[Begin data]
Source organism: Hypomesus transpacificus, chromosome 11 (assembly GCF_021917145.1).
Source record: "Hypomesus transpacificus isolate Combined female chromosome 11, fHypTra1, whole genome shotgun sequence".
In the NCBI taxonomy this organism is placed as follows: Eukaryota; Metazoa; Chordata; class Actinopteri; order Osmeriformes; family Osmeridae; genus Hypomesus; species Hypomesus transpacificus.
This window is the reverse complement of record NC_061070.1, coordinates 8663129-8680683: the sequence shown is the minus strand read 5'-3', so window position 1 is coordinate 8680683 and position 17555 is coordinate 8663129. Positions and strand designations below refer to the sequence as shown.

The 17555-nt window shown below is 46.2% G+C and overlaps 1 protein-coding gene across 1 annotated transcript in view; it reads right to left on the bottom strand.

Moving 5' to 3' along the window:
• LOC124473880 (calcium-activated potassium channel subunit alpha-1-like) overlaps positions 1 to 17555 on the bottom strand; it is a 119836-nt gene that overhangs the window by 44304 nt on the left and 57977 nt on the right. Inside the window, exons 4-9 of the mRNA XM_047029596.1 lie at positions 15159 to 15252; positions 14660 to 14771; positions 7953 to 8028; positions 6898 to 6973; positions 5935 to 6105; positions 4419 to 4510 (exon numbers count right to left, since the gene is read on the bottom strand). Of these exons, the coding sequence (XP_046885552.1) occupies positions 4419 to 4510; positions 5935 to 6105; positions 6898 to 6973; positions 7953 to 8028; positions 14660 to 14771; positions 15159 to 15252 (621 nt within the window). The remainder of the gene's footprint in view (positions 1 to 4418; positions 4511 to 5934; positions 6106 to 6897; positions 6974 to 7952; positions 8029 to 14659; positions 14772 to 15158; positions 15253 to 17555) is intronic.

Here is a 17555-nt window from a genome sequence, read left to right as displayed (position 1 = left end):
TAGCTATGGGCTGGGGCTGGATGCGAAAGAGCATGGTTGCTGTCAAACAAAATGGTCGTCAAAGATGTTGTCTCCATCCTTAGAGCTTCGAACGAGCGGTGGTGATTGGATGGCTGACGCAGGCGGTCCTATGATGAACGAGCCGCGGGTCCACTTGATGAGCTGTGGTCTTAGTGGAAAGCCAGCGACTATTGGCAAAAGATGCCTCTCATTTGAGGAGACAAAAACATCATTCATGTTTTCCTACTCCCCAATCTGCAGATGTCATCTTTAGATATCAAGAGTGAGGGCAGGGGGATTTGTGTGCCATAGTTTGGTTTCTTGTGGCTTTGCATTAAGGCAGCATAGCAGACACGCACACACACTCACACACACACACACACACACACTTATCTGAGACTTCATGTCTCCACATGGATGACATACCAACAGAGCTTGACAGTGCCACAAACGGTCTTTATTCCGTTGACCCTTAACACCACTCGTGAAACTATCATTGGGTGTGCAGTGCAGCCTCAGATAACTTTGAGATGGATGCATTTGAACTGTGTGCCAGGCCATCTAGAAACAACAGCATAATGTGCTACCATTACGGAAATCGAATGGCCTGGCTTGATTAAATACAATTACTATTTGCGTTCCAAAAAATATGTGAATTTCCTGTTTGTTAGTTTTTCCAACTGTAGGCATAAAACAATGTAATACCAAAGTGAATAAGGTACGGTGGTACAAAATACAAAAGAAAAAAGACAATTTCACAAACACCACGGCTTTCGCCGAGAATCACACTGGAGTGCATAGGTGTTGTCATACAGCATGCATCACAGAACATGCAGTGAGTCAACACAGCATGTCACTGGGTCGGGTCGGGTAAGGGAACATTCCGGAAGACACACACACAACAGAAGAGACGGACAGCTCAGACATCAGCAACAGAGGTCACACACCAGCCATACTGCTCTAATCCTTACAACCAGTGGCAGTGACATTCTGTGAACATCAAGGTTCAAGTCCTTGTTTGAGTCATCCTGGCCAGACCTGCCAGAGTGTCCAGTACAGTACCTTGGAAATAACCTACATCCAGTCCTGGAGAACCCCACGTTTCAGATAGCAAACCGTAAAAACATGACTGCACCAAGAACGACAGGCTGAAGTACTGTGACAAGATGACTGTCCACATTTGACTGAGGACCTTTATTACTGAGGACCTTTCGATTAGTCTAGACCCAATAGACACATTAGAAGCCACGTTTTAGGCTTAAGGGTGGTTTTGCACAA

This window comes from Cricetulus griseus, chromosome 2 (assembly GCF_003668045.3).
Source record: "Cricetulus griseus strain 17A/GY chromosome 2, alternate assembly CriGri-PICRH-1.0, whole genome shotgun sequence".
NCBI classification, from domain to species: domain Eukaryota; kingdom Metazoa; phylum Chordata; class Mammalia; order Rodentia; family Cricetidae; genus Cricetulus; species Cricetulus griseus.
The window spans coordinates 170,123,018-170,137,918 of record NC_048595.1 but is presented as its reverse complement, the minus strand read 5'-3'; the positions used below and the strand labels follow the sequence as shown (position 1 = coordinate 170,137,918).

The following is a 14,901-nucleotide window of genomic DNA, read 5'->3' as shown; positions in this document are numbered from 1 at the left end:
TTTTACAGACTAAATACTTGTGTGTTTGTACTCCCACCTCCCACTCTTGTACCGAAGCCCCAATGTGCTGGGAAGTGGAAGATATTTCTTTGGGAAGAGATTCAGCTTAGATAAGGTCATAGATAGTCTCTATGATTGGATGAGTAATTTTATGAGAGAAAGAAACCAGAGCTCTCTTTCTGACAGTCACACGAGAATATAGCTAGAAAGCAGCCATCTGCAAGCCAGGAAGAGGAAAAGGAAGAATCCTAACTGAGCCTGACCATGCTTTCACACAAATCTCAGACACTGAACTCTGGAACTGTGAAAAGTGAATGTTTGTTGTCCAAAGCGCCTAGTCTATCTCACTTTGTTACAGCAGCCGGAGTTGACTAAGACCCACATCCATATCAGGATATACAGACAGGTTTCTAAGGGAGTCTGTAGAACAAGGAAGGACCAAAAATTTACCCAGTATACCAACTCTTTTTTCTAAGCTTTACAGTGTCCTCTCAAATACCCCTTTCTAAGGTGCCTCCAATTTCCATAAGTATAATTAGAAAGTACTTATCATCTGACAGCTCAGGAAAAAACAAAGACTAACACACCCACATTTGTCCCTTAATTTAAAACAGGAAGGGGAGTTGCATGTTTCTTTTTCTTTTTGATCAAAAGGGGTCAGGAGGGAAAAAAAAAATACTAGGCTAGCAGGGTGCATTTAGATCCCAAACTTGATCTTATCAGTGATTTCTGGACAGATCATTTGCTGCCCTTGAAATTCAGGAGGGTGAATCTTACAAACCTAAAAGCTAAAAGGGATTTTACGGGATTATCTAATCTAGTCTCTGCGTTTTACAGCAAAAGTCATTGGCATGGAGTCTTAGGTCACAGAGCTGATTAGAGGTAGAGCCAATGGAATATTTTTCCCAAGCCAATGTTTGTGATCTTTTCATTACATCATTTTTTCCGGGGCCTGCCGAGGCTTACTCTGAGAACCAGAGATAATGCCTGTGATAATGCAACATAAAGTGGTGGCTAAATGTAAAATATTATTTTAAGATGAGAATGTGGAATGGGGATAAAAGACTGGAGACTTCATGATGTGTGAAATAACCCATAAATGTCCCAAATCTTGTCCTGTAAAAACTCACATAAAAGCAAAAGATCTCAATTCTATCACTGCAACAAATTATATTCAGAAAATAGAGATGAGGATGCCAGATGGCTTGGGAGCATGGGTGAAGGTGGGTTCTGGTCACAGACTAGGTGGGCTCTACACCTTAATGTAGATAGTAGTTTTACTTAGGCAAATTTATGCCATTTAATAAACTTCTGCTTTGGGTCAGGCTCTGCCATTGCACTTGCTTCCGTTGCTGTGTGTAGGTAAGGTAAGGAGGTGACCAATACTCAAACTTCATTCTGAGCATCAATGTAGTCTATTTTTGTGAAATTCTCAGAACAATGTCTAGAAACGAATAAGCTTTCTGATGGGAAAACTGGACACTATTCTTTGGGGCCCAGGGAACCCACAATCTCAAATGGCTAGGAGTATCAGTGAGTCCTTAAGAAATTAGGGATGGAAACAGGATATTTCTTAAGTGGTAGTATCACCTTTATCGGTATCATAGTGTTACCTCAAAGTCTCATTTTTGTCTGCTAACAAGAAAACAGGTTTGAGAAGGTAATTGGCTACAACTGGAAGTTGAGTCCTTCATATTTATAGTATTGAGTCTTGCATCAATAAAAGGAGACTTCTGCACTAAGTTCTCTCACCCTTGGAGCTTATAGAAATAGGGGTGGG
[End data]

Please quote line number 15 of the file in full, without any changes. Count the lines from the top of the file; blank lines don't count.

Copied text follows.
TTTTACAGACTAAATACTTGTGTGTTTGTACTCCCACCTCCCACTCTTGTACCGAAGCCCCAATGTGCTGGGAAGTGGAAGATATTTCTTTGGGAAGAGATTCAGCTTAGATAAGGTCATAGATAGTCTCTATGATTGGATGAGTAATTTTATGAGAGAAAGAAACCAGAGCTCTCTTTCTGACAGTCACACGAGAATATAGCTAGAAAGCAGCCATCTGCAAGCCAGGAAGAGGAAAAGGAAGAATCCTAACTGAGCCTGACCATGCTTTCACACAAATCTCAGACACTGAACTCTGGAACTGTGAAAAGTGAATGTTTGTTGTCCAAAGCGCCTAGTCTATCTCACTTTGTTACAGCAGCCGGAGTTGACTAAGACCCACATCCATATCAGGATATACAGACAGGTTTCTAAGGGAGTCTGTAGAACAAGGAAGGACCAAAAATTTACCCAGTATACCAACTCTTTTTTCTAAGCTTTACAGTGTCCTCTCAAATACCCCTTTCTAAGGTGCCTCCAATTTCCATAAGTATAATTAGAAAGTACTTATCATCTGACAGCTCAGGAAAAAACAAAGACTAACACACCCACATTTGTCCCTTAATTTAAAACAGGAAGGGGAGTTGCATGTTTCTTTTTCTTTTTGATCAAAAGGGGTCAGGAGGGAAAAAAAAAATACTAGGCTAGCAGGGTGCATTTAGATCCCAAACTTGATCTTATCAGTGATTTCTGGACAGATCATTTGCTGCCCTTGAAATTCAGGAGGGTGAATCTTACAAACCTAAAAGCTAAAAGGGATTTTACGGGATTATCTAATCTAGTCTCTGCGTTTTACAGCAAAAGTCATTGGCATGGAGTCTTAGGTCACAGAGCTGATTAGAGGTAGAGCCAATGGAATATTTTTCCCAAGCCAATGTTTGTGATCTTTTCATTACATCATTTTTTCCGGGGCCTGCCGAGGCTTACTCTGAGAACCAGAGATAATGCCTGTGATAATGCAACATAAAGTGGTGGCTAAATGTAAAATATTATTTTAAGATGAGAATGTGGAATGGGGATAAAAGACTGGAGACTTCATGATGTGTGAAATAACCCATAAATGTCCCAAATCTTGTCCTGTAAAAACTCACATAAAAGCAAAAGATCTCAATTCTATCACTGCAACAAATTATATTCAGAAAATAGAGATGAGGATGCCAGATGGCTTGGGAGCATGGGTGAAGGTGGGTTCTGGTCACAGACTAGGTGGGCTCTACACCTTAATGTAGATAGTAGTTTTACTTAGGCAAATTTATGCCATTTAATAAACTTCTGCTTTGGGTCAGGCTCTGCCATTGCACTTGCTTCCGTTGCTGTGTGTAGGTAAGGTAAGGAGGTGACCAATACTCAAACTTCATTCTGAGCATCAATGTAGTCTATTTTTGTGAAATTCTCAGAACAATGTCTAGAAACGAATAAGCTTTCTGATGGGAAAACTGGACACTATTCTTTGGGGCCCAGGGAACCCACAATCTCAAATGGCTAGGAGTATCAGTGAGTCCTTAAGAAATTAGGGATGGAAACAGGATATTTCTTAAGTGGTAGTATCACCTTTATCGGTATCATAGTGTTACCTCAAAGTCTCATTTTTGTCTGCTAACAAGAAAACAGGTTTGAGAAGGTAATTGGCTACAACTGGAAGTTGAGTCCTTCATATTTATAGTATTGAGTCTTGCATCAATAAAAGGAGACTTCTGCACTAAGTTCTCTCACCCTTGGAGCTTATAGAAATAGGGGTGGG